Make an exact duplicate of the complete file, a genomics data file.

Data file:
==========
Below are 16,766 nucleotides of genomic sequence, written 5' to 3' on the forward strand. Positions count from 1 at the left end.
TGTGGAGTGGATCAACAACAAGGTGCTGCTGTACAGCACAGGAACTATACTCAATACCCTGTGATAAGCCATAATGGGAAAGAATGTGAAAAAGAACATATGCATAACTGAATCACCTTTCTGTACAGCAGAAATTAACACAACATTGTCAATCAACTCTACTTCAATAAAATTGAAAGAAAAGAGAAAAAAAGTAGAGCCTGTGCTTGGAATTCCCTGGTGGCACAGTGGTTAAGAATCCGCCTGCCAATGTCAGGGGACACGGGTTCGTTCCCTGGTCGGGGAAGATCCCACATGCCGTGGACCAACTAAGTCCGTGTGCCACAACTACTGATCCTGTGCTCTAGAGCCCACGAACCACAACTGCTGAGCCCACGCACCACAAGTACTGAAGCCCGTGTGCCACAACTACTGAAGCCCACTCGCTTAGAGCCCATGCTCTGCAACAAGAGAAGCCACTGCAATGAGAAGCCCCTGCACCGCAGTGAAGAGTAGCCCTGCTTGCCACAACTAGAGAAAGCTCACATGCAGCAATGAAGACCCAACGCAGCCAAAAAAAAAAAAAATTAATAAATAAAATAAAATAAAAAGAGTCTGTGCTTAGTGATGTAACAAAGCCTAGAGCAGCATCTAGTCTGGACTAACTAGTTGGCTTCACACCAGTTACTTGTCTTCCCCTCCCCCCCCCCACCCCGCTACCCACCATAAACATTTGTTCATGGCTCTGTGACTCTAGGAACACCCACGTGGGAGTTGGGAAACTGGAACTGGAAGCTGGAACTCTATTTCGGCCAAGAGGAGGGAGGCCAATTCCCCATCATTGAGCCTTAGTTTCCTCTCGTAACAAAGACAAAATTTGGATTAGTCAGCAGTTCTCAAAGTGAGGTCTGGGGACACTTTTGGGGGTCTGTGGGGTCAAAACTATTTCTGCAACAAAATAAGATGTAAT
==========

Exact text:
Below are 16,766 nucleotides of genomic sequence, written 5' to 3' on the forward strand. Positions count from 1 at the left end.
TGTGGAGTGGATCAACAACAAGGTGCTGCTGTACAGCACAGGAACTATACTCAATACCCTGTGATAAGCCATAATGGGAAAGAATGTGAAAAAGAACATATGCATAACTGAATCACCTTTCTGTACAGCAGAAATTAACACAACATTGTCAATCAACTCTACTTCAATAAAATTGAAAGAAAAGAGAAAAAAAGTAGAGCCTGTGCTTGGAATTCCCTGGTGGCACAGTGGTTAAGAATCCGCCTGCCAATGTCAGGGGACACGGGTTCGTTCCCTGGTCGGGGAAGATCCCACATGCCGTGGACCAACTAAGTCCGTGTGCCACAACTACTGATCCTGTGCTCTAGAGCCCACGAACCACAACTGCTGAGCCCACGCACCACAAGTACTGAAGCCCGTGTGCCACAACTACTGAAGCCCACTCGCTTAGAGCCCATGCTCTGCAACAAGAGAAGCCACTGCAATGAGAAGCCCCTGCACCGCAGTGAAGAGTAGCCCTGCTTGCCACAACTAGAGAAAGCTCACATGCAGCAATGAAGACCCAACGCAGCCAAAAAAAAAAAAAATTAATAAATAAAATAAAATAAAAAGAGTCTGTGCTTAGTGATGTAACAAAGCCTAGAGCAGCATCTAGTCTGGACTAACTAGTTGGCTTCACACCAGTTACTTGTCTTCCCCTCCCCCCCCCCACCCCGCTACCCACCATAAACATTTGTTCATGGCTCTGTGACTCTAGGAACACCCACGTGGGAGTTGGGAAACTGGAACTGGAAGCTGGAACTCTATTTCGGCCAAGAGGAGGGAGGCCAATTCCCCATCATTGAGCCTTAGTTTCCTCTCGTAACAAAGACAAAATTTGGATTAGTCAGCAGTTCTCAAAGTGAGGTCTGGGGACACTTTTGGGGGTCTGTGGGGTCAAAACTATTTCTGCAACAAAATAAGATGTAAT